The Anatomy Of Product Cost

Carsten Hochmuth, PH.D. / May 5, 2016

Why do quotes for manufactured parts or assemblies vary so much? Studies have shown that quotes received from suppliers for the same simple machined part can vary by as much as a factor of 10, independent of where the part is made.

To understand these differences, we need to separate true economic cost of a part (the signal) from all the additional factors that can influence a quote (the noise). The figure below provides a visual breakdown.

Quote Variation

Figure 1. Sources of Quote Variation (Anatomy of Product Cost, aPriori)

For every manufactured part, there is a true economic cost, which is determined by a set of quantitative and measurable cost contributions. In the pictured part (Figure 2), for example, a certain amount of raw material is required which includes the finished mass and any waste generated during the processing.

The final form of the part is achieved through a sequence of machining operations. The time required for each process step is measurable, including any setup or handling time.

In addition, the part has a finish plating operation which again has a measurable process time and required materials. Finally, there are logistics for transporting and packaging. A reasonable markup of 10-15% to ensure profitability for the supplier is added to these cost factors.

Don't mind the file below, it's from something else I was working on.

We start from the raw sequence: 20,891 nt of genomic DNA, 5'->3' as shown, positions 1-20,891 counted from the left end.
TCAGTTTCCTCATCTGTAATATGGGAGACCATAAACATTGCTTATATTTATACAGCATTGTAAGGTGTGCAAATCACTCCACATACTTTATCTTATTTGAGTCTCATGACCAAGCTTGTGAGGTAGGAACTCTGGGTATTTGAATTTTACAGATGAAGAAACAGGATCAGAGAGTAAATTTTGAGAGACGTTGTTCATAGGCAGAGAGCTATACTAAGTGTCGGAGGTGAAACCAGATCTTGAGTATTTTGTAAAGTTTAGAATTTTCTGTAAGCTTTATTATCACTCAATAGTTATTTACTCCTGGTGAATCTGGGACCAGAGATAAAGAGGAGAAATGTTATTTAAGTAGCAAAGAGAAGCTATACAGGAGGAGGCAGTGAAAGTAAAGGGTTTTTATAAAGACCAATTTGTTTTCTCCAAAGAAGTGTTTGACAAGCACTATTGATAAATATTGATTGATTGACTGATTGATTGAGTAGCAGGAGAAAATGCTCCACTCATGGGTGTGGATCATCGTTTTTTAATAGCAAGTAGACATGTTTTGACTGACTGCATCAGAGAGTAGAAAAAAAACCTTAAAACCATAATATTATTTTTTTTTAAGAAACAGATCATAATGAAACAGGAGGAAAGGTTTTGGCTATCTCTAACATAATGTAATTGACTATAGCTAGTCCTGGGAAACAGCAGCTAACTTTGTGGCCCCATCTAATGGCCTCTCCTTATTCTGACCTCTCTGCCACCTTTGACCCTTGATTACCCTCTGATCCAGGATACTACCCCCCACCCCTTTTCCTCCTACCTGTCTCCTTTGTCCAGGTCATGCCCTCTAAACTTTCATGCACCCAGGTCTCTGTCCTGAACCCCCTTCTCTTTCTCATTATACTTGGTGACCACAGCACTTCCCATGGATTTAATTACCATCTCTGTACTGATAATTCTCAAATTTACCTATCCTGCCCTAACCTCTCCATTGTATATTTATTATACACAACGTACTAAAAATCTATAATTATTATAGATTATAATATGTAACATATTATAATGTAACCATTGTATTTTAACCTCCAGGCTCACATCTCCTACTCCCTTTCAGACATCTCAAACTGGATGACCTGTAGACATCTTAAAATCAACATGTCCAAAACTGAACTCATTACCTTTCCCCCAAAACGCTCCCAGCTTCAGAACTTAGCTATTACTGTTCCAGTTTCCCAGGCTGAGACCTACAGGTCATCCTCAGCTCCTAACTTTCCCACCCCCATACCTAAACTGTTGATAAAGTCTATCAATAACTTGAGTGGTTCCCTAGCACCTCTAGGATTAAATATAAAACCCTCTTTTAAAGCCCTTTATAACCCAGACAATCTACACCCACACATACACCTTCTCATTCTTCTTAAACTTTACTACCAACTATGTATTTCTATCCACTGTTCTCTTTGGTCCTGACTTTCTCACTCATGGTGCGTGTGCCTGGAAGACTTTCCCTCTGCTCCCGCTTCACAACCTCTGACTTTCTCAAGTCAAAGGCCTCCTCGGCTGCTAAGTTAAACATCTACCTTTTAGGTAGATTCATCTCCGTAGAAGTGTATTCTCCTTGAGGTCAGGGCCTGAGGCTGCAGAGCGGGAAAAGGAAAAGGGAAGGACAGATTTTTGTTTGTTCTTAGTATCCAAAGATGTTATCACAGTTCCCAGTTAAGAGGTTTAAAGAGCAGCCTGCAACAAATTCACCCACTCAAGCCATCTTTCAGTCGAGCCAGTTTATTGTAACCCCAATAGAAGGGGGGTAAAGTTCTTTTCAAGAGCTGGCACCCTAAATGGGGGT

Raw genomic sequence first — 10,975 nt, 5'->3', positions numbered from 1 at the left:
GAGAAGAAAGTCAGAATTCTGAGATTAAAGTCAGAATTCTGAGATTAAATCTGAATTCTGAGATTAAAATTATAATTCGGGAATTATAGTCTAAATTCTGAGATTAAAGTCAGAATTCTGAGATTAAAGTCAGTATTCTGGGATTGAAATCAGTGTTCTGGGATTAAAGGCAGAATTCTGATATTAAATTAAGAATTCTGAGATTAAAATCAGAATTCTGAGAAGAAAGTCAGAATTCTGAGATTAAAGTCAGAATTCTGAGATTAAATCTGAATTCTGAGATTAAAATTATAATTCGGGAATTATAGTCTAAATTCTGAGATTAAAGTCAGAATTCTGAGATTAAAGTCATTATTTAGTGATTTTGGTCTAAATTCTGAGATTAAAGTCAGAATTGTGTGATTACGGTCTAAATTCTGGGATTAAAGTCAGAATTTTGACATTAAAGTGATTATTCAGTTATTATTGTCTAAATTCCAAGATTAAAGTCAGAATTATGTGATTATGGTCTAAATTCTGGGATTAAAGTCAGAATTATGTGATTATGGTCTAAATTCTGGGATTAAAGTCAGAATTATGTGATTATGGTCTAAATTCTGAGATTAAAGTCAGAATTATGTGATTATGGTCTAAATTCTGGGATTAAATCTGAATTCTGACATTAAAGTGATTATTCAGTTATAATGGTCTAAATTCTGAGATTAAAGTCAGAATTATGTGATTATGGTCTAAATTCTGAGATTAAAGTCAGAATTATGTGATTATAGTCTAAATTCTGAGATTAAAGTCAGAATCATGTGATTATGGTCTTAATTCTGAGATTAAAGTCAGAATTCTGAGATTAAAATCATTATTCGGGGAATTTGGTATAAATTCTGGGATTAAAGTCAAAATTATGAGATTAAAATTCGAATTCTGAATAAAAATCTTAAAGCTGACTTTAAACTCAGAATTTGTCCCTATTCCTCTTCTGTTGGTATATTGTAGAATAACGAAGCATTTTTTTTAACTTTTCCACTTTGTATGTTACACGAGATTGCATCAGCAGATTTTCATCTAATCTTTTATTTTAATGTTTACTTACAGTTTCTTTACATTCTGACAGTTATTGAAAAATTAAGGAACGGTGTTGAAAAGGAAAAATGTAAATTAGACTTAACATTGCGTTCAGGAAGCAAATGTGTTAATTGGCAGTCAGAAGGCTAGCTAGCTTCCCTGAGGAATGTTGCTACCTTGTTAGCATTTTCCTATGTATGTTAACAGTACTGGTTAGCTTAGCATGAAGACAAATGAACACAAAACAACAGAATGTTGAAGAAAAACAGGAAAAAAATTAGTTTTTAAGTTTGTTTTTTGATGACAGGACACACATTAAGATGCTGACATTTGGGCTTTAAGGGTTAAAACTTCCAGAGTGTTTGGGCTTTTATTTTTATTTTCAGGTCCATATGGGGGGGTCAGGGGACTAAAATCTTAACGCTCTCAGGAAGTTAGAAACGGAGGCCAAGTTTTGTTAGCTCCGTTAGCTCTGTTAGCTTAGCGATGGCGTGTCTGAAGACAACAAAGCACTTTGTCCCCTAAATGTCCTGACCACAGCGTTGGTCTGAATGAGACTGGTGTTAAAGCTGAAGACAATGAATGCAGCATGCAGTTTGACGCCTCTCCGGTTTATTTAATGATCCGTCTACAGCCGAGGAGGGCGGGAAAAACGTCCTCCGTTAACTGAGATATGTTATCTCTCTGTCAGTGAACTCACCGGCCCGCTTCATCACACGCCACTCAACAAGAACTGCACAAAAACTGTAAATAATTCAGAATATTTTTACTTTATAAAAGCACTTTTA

CAD caster mount

Figure 2. CAD file of a caster mount (MakeTime)

The true economic cost will vary, but all elements are measurable and based on market rates and physical processes. Best-in-class product cost estimating solutions repeatedly and reliably calculate this true economic cost, and more importantly, the relative impact of design, process or material changes.

But the measure of true economic cost can be blurred by the several large noise factors that are often hidden inside manufacturing quotes. Are indirect overhead or investment costs properly accounted for and allocated? Are there outdated raw material costs causing errors in the data? Is the quote below cost because of excess capacity at the supplier, or are short lead time requirements at the purchaser driving additional expediting fees?

An open and transparent approach between purchasers and suppliers can reduce or eliminate the noise in the price. A clear understanding on both sides about the elements of the true economic cost will allow the parties to come to a fair agreement. But this takes significant investment in time and effort from both parties.

Large companies can only afford this with their most strategic suppliers, and small companies aren’t able to offer enough business to help build these relationships. The alternative solution of in-house production is often out of reach as fewer companies can afford the associated overhead costs.

A combination of trusted manufacturing networks and software product cost estimating solutions show a path forward for both large and small purchasers and suppliers. Platforms such as Maketime foster trust through intelligent automation and bring alignment on true cost between purchaser and supplier. Software, such as aPriori’s product cost management solutions, provide faster and more repeatable measurement of product cost and all its drivers.

How do you think about true product cost? Do you have any examples of noise that resulted in an overpriced job? Comment below to join the conversation.